Rifle deer hunters should see more young bucks
If the number of deer that archery and muzzleloader hunters have seen is any indication, Utah's rifle hunters could enjoy some good success this season.
The state's 2006 rifle buck deer hunt begins Oct. 21. More than 60,000 hunters, plus their family and friends, are expected afield for Utah's most popular hunt.
"We've received some great reports from both archery and muzzleloader hunters," says Craig McLaughlin, big game coordinator for the Division of Wildlife Resources. "Many of them have reported seeing good numbers of bucks, especially a lot of smaller bucks."
Unless snow falls before the opener, McLaughlin says the bucks will probably be scattered at various elevations.
"Hunters will need to get out and look for the deer," he said. "The deer could be at any elevation."
The good news is that wetter conditions should make spotting and stalking those bucks easier.
"Hunting conditions for deer are excellent right now," McLaughlin said on Oct. 5. "The vegetation is a lot wetter than it was last fall, and that should make it easier for hunters to spot and stalk the bucks they see."
McLaughlin reminds hunters to obtain written permission from landowners before hunting on private land, to keep their off-highway vehicles on designated roads and trails and to let someone know where they're going and when they plan to return.
Permits for the hunt are sold out. The following is a preview for some of the DWR's five regions.
Depending on where they hunt, rifle hunters in the Northeastern Region should see more buck deer this fall.
"In general, deer herds in the Northeastern Region wintered well during the mild winter of 2005," says Northeastern Region Wildlife Manager Boyde Blackwell.
Based on surveys, Blackwell estimates about 20 percent of the deer in the region died during the past winter.
Blackwell says higher quality forage is allowing the deer herds in the region to slowly increase. Data collected over the past three years indicate that the general deer units in the region are just meeting the management plan objective of 15 bucks per 100 does (after the 2004 hunt, the deer herds were at 14 bucks per 100 does, which is just below the management objective).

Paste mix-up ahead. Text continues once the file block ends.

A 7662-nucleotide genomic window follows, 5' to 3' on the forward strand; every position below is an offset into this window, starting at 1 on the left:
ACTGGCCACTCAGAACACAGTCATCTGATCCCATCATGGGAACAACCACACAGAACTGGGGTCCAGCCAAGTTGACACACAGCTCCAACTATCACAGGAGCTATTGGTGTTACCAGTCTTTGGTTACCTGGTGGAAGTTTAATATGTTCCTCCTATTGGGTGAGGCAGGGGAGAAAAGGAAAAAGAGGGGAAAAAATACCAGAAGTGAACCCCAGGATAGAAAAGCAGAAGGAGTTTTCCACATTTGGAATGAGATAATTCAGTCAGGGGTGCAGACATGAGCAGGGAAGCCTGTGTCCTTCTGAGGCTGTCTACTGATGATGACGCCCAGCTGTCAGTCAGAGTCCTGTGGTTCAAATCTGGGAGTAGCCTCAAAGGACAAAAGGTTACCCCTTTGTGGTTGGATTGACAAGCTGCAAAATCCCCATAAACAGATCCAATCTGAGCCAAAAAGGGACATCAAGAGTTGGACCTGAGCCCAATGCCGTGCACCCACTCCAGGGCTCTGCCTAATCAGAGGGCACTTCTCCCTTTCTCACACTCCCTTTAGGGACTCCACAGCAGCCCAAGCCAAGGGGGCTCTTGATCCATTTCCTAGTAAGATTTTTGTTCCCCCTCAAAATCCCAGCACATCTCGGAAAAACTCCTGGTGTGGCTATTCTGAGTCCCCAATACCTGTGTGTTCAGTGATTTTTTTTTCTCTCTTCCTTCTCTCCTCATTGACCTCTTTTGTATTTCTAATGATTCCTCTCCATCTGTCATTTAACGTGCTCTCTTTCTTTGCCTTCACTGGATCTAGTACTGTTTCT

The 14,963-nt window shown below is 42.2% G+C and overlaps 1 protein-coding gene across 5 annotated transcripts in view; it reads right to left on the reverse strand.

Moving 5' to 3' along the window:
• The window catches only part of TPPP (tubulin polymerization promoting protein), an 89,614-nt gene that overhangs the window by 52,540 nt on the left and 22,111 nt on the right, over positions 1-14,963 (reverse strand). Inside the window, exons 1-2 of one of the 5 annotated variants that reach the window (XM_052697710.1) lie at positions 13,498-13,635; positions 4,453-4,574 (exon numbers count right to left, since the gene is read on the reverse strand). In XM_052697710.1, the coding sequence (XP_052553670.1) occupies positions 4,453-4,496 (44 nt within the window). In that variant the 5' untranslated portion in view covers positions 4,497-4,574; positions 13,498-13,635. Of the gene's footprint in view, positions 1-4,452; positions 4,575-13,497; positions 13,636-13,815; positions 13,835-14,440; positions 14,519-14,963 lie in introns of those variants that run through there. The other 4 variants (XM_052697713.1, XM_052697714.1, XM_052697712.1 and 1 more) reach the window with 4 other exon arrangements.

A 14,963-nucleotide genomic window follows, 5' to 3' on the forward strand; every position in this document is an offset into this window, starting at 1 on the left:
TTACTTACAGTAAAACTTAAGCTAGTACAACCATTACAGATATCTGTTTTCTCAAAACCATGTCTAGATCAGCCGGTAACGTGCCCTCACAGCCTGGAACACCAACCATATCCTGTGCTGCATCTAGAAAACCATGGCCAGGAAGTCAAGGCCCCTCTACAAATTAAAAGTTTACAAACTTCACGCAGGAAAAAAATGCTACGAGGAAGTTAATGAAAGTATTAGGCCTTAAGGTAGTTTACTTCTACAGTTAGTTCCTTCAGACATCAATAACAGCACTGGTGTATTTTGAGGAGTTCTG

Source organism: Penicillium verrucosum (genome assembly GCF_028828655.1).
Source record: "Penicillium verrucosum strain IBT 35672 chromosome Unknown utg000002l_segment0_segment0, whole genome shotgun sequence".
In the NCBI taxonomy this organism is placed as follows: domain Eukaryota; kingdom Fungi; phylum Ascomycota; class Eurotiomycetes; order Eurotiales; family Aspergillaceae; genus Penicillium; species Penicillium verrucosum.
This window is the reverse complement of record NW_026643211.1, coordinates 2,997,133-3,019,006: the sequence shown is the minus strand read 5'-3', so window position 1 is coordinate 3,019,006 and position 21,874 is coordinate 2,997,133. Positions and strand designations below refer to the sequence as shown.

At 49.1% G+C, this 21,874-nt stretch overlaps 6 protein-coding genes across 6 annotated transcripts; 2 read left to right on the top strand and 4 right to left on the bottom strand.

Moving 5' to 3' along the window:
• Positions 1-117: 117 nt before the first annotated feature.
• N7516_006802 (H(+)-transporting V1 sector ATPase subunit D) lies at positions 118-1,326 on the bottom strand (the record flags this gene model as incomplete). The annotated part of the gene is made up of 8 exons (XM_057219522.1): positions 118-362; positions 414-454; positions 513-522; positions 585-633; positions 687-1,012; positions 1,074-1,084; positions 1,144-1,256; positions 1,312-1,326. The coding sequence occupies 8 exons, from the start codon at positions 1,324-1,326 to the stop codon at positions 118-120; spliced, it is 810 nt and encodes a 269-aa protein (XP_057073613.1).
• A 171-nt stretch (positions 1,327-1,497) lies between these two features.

The Uinta Mountains are one area in the region where deer are doing the best.
Blackwell expects rifle hunt success on the north and south slopes of the Unitas to be average to slightly less than average. He says fawn production on the south and north slopes of the Unitas was average this past spring.
Drought continues to affect most of the areas in the region south of U.S. 40. Those conditions have played a major role in reducing deer production and survival on the Avintaquin and Anthro Mountain subunits. Blackwell expects poor hunt success on those units during the upcoming hunt.
Rifle hunters will find more bucks in the Southeastern Region this fall, says Bill Bates, Southeastern Region wildlife manager.
"Good fawn production in 2005 and 2006 and good survival this past winter have strengthened herds across the region," he said. "Most units show both short and long-term upward trends as far as the total number of deer in the herds."
Bates says two of the best areas to see more yearling and two-year old bucks are the Manti, LaSal unit and the Abajo unit.
While the number of deer is up in the region this year, all of southeastern Utah's deer herds are still under the management objective as far as the total number of deer. Bates says deer habitat in southeastern Utah faces a long road to recovery after years of drought, but aggressive habitat restoration work by the DWR and other agencies is beginning to pay off.
While precipitation has been near normal in the northern part of the region, southern areas in the region continue to suffer from drought.
"If the weather returns to a normal pattern, the vegetation in the region will rebound and the deer herds should continue to grow," he said.
To improve your chances of bagging a buck, Bates suggests scouting your hunting area before the season begins.
"Spend time observing deer in your prospective hunting area," he said. "Get to know where the animals feed, bed down and water. Develop a hunting strategy based on your observations. Try to anticipate changes in animal behavior due to hunter pressure and weather conditions."
He also encourages rifle hunters to get away from the roads and do some hiking.
Deer herds in the Southern Region are rebounding after several years of drought.
The number of bucks per 100 does increased from 18 bucks per 100 does after the 2004 hunt to 19 bucks per 100 does after the 2005 hunt.
The number of fawns biologists counted also increased, from 63 fawns per 100 does in the spring of 2005 to 66 fawns per 100 does this past spring.
"All of the increases are very slight, but the deer herds are heading in the right direction," says Lynn Chamberlain, Southern Region conservation outreach manager.
Chamberlain says very few deer died this past winter.
"We had less moisture this past winter, and a drier spring, but range conditions appear to be decent," he says. "The rains this past summer were widespread. The rain has improved the habitat conditions and made water available over a wider area."
Several wildfires hit the region this year, but the areas that were burned should not have a significant effect on the rifle hunt.
Chamberlain says deer are moving to lower elevations as the temperatures cool.
"While hunters will probably see deer in the higher areas, the greatest number will probably be in the foothills and canyons below 7,000 feet," he says.